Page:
The Comic Strip Supergoup That Never Was: Crosby, Stills, Nash & Fogelberg

On this 44th anniversary, Crosby, Stills, Nash & Young appeared at Woodstock on August 18, 1969, only their second public appearance as a group. Here’s a look back at how one of our more popular series in Baby Blues came to be.

In early 1992, my wife and I went to a concert—possibly the first since our second child had been born—to see Dan Fogelberg at the Celebrity Theater in Phoenix. My wife was a huge fan, and I had become one through her. We drove to the concert in our brand new minivan, which we’d purchased after selling our Volvo; we now had two children and needed the extra space to haul all the supplies and kid-paraphernalia and to give us room to manage car seats. The concert came on the heels of a three and a half year stretch of our younger one not sleeping through the night. We were overdue and primed for a concert date night.

When we pulled into the parking lot, we noticed we were far from the only concertgoers arriving in a minivan. The lot was packed with minivans. And Volvos. It was then that we realized we had hit that certain age, the age when we cared less about looking cool and more about safety and getting the job done. We melded into line with all the other thirty-ish and even forty-ish ticketholders who wore similar I-can’t-believe-we’re-out faces.

Once inside, there was an amazing feeling of relief, of escape, like slipping into an old memory. The theater had a bar, so we bought drinks. With alcohol, no less. My wife was happy—no, ecstatic—to oblige when she’d been carded by the bartender. We settled in for a couple hours of music bliss in-the-round. This was before we had cell phones, so there wasn’t the temptation to call home to check on the kids every few minutes. Actually, this was a time when I knew only one person with a cell phone, my art rep, who had one installed in his Beemer. It took up his entire console between the front seats.

So there we were, sipping our drinks and waiting for Dan Fogelberg to come out and sing to us. After a while, our drinks were getting low. I checked my watch. People around us checked their watches. We were past the start time of the concert.

Ten minutes, still checking my watch.

Twenty minutes, still no Dan Fogelberg. We were now restless and fidgeting.

Thirty minutes past due and our collective I-can’t-believe-we’re-out faces were turning into I’m-paying-for-a-babysitter-so-what’s the-hold-up faces.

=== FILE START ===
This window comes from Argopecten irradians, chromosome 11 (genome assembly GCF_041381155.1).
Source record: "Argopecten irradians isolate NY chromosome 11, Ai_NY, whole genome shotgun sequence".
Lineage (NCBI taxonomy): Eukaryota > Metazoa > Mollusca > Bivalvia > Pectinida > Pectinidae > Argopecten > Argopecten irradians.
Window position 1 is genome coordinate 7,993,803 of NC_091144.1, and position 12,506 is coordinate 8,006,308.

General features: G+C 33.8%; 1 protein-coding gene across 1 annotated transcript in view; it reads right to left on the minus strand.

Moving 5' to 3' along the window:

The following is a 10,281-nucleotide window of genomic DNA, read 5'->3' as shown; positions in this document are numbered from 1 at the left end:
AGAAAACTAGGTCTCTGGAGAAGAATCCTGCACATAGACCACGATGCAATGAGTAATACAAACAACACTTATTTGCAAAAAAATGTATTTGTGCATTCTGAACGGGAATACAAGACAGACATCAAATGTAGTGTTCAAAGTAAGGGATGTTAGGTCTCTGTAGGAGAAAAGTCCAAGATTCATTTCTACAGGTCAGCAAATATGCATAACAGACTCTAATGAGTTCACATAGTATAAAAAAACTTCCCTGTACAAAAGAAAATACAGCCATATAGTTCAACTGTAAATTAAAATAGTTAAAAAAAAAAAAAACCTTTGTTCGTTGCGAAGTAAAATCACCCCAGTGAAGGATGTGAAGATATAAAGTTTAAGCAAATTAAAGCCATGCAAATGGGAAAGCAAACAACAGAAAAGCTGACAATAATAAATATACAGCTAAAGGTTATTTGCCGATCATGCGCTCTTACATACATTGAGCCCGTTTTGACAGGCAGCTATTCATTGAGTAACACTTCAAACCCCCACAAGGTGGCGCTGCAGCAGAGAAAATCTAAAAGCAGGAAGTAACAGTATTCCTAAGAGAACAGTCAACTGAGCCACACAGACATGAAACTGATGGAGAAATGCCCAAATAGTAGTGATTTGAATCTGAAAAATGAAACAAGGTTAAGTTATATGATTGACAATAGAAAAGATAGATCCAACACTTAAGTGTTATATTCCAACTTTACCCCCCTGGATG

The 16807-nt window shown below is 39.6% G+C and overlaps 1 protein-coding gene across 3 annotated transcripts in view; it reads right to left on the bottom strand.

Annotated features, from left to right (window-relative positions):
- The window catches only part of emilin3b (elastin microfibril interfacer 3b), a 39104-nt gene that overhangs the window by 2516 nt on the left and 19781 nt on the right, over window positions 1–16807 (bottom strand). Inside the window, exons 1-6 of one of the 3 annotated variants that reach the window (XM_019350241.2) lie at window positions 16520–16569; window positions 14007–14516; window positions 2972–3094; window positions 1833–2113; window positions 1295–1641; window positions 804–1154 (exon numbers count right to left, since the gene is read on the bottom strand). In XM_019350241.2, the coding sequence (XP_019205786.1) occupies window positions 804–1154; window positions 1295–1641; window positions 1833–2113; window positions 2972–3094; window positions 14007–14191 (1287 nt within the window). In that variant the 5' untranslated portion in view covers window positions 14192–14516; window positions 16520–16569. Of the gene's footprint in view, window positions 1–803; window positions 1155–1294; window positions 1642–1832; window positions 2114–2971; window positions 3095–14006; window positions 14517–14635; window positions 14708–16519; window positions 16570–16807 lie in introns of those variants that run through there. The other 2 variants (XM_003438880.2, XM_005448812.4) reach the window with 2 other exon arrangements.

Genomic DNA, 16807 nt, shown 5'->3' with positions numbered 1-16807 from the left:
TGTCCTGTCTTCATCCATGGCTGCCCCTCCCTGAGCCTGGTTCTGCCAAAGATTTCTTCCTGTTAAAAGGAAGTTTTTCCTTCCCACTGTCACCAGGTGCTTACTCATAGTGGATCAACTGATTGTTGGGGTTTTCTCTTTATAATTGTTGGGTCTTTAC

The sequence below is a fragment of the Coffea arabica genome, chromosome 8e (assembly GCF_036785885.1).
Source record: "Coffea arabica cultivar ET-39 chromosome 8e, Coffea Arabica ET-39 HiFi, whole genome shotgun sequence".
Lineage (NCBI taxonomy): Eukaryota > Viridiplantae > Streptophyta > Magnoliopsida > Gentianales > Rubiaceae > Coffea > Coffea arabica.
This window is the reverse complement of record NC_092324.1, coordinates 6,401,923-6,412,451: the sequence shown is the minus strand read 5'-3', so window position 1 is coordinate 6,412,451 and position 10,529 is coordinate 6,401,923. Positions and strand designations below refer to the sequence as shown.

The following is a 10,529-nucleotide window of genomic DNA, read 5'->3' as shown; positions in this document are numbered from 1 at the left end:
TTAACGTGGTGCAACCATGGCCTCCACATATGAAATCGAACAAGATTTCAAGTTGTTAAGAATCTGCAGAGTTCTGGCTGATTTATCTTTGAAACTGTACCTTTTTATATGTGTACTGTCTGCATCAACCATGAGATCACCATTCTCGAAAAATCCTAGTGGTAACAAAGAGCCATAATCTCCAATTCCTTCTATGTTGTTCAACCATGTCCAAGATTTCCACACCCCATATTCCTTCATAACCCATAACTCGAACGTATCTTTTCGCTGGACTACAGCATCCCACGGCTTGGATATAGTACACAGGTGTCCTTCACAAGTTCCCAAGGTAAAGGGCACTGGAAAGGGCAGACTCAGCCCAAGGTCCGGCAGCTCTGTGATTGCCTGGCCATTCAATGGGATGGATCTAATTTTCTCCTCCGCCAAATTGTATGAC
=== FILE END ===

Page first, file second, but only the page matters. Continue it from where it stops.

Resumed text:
At forty minutes, my wife suggested we start chanting just that. I was about ready to lead the audience in a rousing round of “We’ve got babysitters!” complete with footstomps, but Dan Fogelberg took the stage and we all sunk back into our bliss. At least partially back into our bliss. First we had to calculate how much the delayed start had cost us and determine if we had to find an ATM on the way home to make up the shortfall, or leave early to make it back before the sitter’s curfew.

Fogelberg was fantastic and chagrined over the late start. All was forgiven.

On the way home, an idea formed about how we could make hay out of the event in Baby Blues. I regaled Jerry with the saga of our concert experience and how it might make a good series of gags. He set to work, taking the highlights and separating them into five installments to create the story. Jerry needed a way to tie the story more into the world of Baby Blues, and thought the song, “Teach Your Children,” by Crosby, Stills, Nash & Young would be perfect.

Sorry Dan.

Because space in comic strips is limited, and we need to keep things as short as possible, the group had to be cut to Crosby, Stills & Nash.

Sorry Neil.

Click to biggify.

Not long after the series ran, a producer acquaintance of ours had the idea to fax CSN the strips they were mentioned in. We heard back that they were very pleased by the series. Coincidentally, they were coming to Phoenix on August 9th for a concert. We and the producer were given backstage passes to meet David Crosby, Stephen Stills and Graham Nash.

On the night of the CSN concert, we entered the parking lot in our minivan.

Déjà Vu—more minivans and Volvos than you could shake a stick at.

Jerry and I brought originals of the strips in the series to give to the group after the concert. Stephen Stills didn’t stick around long…I think he went off to ice his hand after the concert. As it turned out, David Crosby’s wife was a fan of the strip. He and his wife and Graham Nash talked with us and our wives for a little bit in the stark room backstage. Photos were taken.

So ended our little brush with icons of the Woodstock era.